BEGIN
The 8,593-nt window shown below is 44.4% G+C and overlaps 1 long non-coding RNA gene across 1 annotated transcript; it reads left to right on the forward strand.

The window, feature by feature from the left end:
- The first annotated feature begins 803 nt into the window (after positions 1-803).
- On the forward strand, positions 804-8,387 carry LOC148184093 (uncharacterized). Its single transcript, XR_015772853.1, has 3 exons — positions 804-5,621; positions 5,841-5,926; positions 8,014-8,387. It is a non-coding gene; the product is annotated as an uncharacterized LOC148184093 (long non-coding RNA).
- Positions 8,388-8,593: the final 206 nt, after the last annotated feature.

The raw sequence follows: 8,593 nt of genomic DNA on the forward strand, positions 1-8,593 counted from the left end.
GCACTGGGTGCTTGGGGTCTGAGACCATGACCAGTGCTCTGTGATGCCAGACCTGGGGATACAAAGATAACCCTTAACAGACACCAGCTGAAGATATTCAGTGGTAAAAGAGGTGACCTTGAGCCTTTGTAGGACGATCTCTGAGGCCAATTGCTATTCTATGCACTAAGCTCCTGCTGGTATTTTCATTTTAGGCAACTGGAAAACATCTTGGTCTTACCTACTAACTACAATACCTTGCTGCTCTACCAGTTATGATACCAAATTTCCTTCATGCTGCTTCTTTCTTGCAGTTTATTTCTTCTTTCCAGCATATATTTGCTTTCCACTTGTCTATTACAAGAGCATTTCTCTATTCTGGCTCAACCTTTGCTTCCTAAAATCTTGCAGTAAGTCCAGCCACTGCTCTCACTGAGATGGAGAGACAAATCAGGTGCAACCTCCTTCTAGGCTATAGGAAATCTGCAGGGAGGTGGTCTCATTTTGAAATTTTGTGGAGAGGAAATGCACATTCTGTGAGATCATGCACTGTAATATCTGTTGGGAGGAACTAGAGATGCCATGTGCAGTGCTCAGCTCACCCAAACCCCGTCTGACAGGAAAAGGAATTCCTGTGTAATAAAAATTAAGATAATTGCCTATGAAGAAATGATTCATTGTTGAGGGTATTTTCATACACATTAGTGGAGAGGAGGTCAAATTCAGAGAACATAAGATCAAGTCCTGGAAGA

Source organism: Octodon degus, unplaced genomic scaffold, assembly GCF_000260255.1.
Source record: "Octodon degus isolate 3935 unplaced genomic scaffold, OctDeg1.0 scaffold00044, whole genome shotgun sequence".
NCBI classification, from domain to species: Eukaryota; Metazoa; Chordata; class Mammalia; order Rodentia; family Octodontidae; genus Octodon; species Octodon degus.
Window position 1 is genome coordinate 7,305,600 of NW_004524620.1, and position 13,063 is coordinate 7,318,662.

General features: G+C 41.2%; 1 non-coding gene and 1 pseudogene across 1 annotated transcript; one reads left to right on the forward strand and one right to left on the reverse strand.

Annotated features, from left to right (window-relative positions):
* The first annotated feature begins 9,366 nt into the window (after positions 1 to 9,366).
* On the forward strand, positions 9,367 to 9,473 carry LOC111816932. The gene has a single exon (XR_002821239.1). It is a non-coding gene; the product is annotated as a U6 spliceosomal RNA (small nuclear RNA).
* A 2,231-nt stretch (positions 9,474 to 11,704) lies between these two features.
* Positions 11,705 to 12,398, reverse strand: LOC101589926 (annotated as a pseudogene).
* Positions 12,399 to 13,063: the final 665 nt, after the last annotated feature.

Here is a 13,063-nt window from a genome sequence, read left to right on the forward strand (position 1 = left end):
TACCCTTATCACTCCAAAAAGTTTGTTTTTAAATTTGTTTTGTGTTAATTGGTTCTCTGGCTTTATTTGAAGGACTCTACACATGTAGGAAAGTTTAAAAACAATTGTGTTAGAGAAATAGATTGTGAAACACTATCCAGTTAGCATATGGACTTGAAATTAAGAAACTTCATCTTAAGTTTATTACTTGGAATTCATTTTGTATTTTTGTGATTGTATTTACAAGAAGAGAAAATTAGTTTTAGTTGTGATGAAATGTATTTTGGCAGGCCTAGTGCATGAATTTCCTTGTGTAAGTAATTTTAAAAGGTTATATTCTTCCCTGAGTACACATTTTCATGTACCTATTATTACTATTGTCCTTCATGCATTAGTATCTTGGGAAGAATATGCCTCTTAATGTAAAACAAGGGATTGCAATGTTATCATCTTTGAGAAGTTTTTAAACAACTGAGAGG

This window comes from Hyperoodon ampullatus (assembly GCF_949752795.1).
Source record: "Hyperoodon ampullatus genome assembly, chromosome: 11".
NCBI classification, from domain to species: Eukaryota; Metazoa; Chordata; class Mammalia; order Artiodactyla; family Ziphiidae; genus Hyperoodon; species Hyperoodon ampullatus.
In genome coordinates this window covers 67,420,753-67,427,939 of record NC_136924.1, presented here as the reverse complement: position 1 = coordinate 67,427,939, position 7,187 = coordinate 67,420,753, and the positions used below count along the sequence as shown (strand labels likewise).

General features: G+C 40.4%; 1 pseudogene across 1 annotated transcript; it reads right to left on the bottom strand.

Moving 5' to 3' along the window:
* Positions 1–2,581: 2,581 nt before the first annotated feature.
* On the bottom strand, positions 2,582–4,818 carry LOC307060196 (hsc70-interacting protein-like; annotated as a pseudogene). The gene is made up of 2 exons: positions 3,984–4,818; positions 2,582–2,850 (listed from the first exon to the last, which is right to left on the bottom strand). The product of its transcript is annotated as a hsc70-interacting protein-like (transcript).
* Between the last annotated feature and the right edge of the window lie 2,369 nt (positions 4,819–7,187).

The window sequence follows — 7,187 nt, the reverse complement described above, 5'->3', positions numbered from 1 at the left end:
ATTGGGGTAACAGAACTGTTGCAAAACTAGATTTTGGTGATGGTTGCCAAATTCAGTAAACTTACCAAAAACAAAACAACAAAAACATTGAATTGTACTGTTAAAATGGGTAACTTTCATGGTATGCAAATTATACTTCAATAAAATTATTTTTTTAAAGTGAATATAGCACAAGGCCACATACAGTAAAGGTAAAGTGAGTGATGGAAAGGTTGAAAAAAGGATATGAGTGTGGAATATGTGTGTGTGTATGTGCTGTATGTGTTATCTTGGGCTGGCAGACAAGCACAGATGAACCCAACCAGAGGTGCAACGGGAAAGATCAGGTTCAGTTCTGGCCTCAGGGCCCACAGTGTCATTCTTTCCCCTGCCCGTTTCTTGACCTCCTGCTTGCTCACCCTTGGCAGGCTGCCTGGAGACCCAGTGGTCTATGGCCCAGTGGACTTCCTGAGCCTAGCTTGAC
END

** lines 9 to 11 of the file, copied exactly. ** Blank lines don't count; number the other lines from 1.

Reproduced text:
Source record: "Octodon degus isolate 3935 unplaced genomic scaffold, OctDeg1.0 scaffold00044, whole genome shotgun sequence".
NCBI classification, from domain to species: Eukaryota; Metazoa; Chordata; class Mammalia; order Rodentia; family Octodontidae; genus Octodon; species Octodon degus.
Window position 1 is genome coordinate 7,305,600 of NW_004524620.1, and position 13,063 is coordinate 7,318,662.